Lunar urbanism

Apparently 'learning from nature', François Roche and Behrokh Khoshnevis are working on a concrete spray-nozzle that 'spits wet cement while a programmable trowel smoothes the goo into place'. They're now wedding that with Roche's own 'viab' device: 'a construction robot capable of improvising as it assembles walls, ducts, cables, and pipes.'
They want to build skyscrapers on the moon.
There's a movie coming out this summer called *Stealth* with Jamie Foxx that looks really, really bad. An AI bomber put to use by the Air Force - or Navy - gets struck by lightning, thereby rewiring its circuits into a predatory killing machine... What would be at least moderately more interesting, however, would be if a Roche/Khoshnevis viab/concrete nozzle assembly is struck by lightning, or perhaps reprogrammed by some strange shift in the local geomagnetic curtain: it thereafter starts building uninhabitably complex architectural structures out of a near-infinite supply of concrete from a nearby gravel plant. After only six days we're talking Tower of Babel proportions. Soon you can see the results from six, seven, eight miles away; soon from the International Space Station.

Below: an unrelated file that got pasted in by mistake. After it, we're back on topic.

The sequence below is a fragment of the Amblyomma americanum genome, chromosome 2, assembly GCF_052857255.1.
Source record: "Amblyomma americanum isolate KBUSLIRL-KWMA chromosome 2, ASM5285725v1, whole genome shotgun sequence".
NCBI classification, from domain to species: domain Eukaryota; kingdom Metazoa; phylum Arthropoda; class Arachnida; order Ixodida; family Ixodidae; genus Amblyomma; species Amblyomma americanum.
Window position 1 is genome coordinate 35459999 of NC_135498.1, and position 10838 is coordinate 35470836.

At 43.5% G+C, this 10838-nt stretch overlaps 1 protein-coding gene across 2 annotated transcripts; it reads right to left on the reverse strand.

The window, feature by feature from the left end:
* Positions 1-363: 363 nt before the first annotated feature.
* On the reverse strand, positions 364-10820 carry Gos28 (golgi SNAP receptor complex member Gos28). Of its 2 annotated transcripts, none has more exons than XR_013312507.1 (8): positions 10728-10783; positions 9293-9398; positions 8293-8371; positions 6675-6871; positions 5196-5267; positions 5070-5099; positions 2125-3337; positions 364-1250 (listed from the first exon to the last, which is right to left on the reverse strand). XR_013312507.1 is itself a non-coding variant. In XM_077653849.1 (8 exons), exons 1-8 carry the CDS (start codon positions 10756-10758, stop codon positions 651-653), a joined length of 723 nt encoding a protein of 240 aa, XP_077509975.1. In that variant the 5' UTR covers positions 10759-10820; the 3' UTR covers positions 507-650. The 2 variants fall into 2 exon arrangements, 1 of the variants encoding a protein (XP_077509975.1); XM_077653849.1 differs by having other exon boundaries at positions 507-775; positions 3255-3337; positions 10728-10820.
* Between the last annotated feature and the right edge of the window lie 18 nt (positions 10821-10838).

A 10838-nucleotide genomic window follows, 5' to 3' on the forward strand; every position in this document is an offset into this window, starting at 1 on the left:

A group of grad students volunteers to go out and waterproof it, sealing and perhaps painting it, and the autonomous viab/nozzle takes on literally mythic proportions. Soon Robert Pinsky, former Poet Laureate of these States, starts an epic poem based on the legend of Theseus and the Cretan labyrinth, rewriting it with the viab/nozzle as hero.
It just goes and goes and goes. Soon all of the American southwest is a hive of concrete. Skateboarders flock en masse to try out its arcs and curves, deep bowls and slopes perfect for next year's X-Games. The galleries of New York fill with photographs and watercolors; avant-garde black-and-white films are released to great fanfare at European festivals; the President visits, complaining that it blocks access to resources vital to the extraction industry.
Soon the original - and real, mind you - purpose of the viab/nozzle is achieved: they are sent up to the moon, and Mars, and beyond - perhaps even to the bottom of the sea - in order to begin a more inhabitable, humanly useful construction.
They gaze back lovingly at the Earth, at the deserts of America, and the results of their ancestor's first workings. The future origin myth for a race of interplanetary architect-machines.
(All quotations from Bruce Sterling, 'An Architect's Wet-Cement Dream' in *Wired*, Feb 2005).

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